Israel, Iran issues top final US presidential debate

During final debate before elections, both US presidential candidates say they'd stand by Israel should it be attacked by Iran.

October 23, 2012 06:09
2 minute read.
President Obama, GOP candidate Romney debate

US Debate 3/3 R370. (photo credit: REUTERS)


Dear Reader,
As you can imagine, more people are reading The Jerusalem Post than ever before. Nevertheless, traditional business models are no longer sustainable and high-quality publications, like ours, are being forced to look for new ways to keep going. Unlike many other news organizations, we have not put up a paywall. We want to keep our journalism open and accessible and be able to keep providing you with news and analyses from the frontlines of Israel, the Middle East and the Jewish World.

As one of our loyal readers, we ask you to be our partner.

For $5 a month you will receive access to the following:

  • A user experience almost completely free of ads
  • Access to our Premium Section
  • Content from the award-winning Jerusalem Report and our monthly magazine to learn Hebrew - Ivrit
  • A brand new ePaper featuring the daily newspaper as it appears in print in Israel

Help us grow and continue telling Israel’s story to the world.

Thank you,

Ronit Hasin-Hochman, CEO, Jerusalem Post Group
Yaakov Katz, Editor-in-Chief


WASHINGTON – The two US presidential candidates on Monday repeatedly spoke of their support for Israel and their intention never to let Iran acquire nuclear weapons, in the final debate before the election.

During the debate, which was devoted to foreign policy, both candidates said they would stand by Israel if it was attacked by Iran.

Be the first to know - Join our Facebook page.

“If Israel is attacked, America will stand with Israel,” US President Barack Obama said when asked that question by moderator Bob Schieffer.

Click here for special JPost coverage

GOP challenger Mitt Romney echoed Obama, saying, “if Israel is attacked, we have their back, not just diplomatically, not just culturally, but militarily.”

But both candidates declined to answer what they would do should the receive a phone call informing them that Israel was attacking Iran.

“Let’s not go into hypotheticals of that nature,” Romney responded, adding that the US relationship with Israel was so close that, “We would not get a call saying our bombers are on the way, or their fighters are on the way. This is the kind of thing that would have been discussed and thoroughly evaluated well before.”

Obama, for his part, did not address the question, instead relating to other aspects of Middle East policy that Romney broached as part of his answer.

Romney repeatedly referred to tensions between the US and Israel, saying that the president’s omission of a visit to Israel during his Middle East tour in the first year of his term was noticed by Arab states, and that “daylight” between the two countries that was noticed by Iran.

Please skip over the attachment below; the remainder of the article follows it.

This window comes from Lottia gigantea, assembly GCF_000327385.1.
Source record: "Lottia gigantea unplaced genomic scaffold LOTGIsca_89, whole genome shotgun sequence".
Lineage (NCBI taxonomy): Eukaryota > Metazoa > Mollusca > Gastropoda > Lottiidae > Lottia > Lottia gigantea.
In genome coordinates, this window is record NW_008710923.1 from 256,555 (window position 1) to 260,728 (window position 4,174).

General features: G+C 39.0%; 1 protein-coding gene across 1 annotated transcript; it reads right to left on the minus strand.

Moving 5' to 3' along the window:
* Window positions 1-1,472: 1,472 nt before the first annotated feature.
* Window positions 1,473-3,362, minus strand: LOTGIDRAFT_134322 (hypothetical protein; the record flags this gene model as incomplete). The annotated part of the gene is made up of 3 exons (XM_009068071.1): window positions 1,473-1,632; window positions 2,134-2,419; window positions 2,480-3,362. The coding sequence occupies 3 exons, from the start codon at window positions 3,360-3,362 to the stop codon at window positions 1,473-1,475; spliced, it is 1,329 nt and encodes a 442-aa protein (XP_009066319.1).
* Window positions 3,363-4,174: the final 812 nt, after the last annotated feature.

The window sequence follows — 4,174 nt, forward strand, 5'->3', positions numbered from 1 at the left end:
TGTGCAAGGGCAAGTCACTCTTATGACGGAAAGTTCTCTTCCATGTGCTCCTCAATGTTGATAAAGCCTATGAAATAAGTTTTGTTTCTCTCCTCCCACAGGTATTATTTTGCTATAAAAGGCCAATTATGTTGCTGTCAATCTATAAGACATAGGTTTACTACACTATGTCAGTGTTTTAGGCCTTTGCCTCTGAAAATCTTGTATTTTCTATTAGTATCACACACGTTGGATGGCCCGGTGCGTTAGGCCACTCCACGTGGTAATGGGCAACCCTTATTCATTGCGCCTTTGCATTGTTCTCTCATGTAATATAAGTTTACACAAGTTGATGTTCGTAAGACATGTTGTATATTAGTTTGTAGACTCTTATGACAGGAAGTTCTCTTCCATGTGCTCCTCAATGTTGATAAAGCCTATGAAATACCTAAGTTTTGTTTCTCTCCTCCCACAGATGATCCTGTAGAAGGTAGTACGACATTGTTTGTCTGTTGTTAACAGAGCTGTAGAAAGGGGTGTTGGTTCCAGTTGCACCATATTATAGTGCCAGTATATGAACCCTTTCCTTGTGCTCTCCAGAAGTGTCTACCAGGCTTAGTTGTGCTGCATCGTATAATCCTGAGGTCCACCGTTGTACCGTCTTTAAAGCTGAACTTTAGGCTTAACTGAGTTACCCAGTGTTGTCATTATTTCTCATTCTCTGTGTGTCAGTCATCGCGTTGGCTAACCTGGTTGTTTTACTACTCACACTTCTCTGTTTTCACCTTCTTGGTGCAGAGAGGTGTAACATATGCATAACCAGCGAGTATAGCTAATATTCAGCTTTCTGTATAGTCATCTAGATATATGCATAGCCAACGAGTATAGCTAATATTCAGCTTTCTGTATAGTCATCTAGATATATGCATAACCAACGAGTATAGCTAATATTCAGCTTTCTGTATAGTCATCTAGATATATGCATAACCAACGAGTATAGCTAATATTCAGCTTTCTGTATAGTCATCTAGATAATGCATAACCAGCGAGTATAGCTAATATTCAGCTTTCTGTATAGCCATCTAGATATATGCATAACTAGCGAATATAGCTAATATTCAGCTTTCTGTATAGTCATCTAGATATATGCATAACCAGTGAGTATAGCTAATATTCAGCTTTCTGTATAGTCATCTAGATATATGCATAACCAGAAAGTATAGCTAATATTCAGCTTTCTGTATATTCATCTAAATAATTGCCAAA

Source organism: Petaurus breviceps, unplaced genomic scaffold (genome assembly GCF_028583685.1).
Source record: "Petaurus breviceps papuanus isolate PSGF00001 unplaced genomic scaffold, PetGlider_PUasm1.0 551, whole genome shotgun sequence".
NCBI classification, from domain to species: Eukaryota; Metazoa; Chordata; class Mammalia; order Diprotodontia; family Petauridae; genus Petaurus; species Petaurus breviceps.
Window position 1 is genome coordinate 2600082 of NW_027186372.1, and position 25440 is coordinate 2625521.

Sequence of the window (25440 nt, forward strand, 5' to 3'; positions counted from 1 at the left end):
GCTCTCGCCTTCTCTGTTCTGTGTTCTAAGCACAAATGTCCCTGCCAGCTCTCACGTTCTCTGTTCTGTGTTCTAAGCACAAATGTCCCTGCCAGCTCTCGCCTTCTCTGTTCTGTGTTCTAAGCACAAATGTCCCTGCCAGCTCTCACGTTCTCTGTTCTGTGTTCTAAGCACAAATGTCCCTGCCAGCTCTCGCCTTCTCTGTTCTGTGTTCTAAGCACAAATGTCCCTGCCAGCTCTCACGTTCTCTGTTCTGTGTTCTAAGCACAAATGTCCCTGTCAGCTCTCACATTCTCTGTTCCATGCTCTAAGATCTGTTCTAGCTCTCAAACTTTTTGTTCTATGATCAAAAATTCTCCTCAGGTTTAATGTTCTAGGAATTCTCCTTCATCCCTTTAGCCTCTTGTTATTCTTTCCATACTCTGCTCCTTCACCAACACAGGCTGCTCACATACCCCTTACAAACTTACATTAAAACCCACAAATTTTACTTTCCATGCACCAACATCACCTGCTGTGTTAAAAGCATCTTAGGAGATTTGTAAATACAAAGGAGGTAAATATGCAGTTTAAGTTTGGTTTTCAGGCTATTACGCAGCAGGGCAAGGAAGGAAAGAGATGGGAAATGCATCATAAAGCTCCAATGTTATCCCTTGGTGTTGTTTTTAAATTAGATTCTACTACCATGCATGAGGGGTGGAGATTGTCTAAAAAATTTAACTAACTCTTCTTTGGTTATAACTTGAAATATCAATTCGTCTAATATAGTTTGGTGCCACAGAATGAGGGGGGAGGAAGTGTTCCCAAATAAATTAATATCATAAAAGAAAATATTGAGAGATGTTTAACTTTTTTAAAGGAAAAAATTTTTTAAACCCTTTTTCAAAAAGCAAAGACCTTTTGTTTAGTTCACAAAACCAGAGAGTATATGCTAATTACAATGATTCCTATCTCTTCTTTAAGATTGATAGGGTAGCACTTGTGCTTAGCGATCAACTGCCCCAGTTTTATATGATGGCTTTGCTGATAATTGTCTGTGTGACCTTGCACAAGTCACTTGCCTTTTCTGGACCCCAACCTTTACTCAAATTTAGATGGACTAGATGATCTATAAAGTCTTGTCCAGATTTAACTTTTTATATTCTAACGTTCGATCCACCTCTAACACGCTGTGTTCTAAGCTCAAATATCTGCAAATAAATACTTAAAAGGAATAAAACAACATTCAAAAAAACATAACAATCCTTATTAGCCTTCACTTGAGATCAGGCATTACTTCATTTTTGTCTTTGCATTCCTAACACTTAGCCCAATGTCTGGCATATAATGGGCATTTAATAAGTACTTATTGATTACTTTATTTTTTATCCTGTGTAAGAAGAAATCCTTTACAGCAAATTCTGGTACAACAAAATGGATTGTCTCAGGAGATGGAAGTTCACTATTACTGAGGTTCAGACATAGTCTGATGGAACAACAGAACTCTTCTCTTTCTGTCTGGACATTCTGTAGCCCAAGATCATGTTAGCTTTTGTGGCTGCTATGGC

Obama responded by talking about the trip he took to Israel as a candidate in 2008, contrasting it with Romney’s own visit this summer, which included a high-priced fundraiser.

“When I went to Israel as a candidate, I didn’t take donors. I didn’t attend fundraisers,” Obama said. “I went to Yad Vashem, the Holocaust museum there, to remind myself the nature of evil and why our bond with Israel will be unbreakable. And then I went down to the border towns of Sderot, which had experienced missiles raining down from Hamas.”

And he said that when it came to the relationship with Israel and other allies, “Our alliances have never been stronger, in Asia, in Europe, in Africa, with Israel, where we have unprecedented military and intelligence cooperation, including dealing with the Iranian threat.”

On Iran, Romney labeled it “the greatest national security threat” America faces, and repeatedly noted that Tehran is now “four years closer to a nuclear weapon” than when Obama entered office.

Obama, in contrast, pointed to terrorist networks as the biggest threats. But he stressed, “Iran will not get a nuclear weapon.”

Though red lines on Iran have been getting a lot of attention recently, Obama staked out one on Egypt during the debate.

“They have to abide by their treaty with Israel. That is a red line for us, because not only is Israel’s security at stake, but our security is at stake if that unravels,” he said.

Join Jerusalem Post Premium Plus now for just $5 and upgrade your experience with an ads-free website and exclusive content. Click here>>

Related Content

Anti-government protesters demonstrate on a street in central Ankara
June 16, 2013
Thousands take to streets of Istanbul, defy Erdogan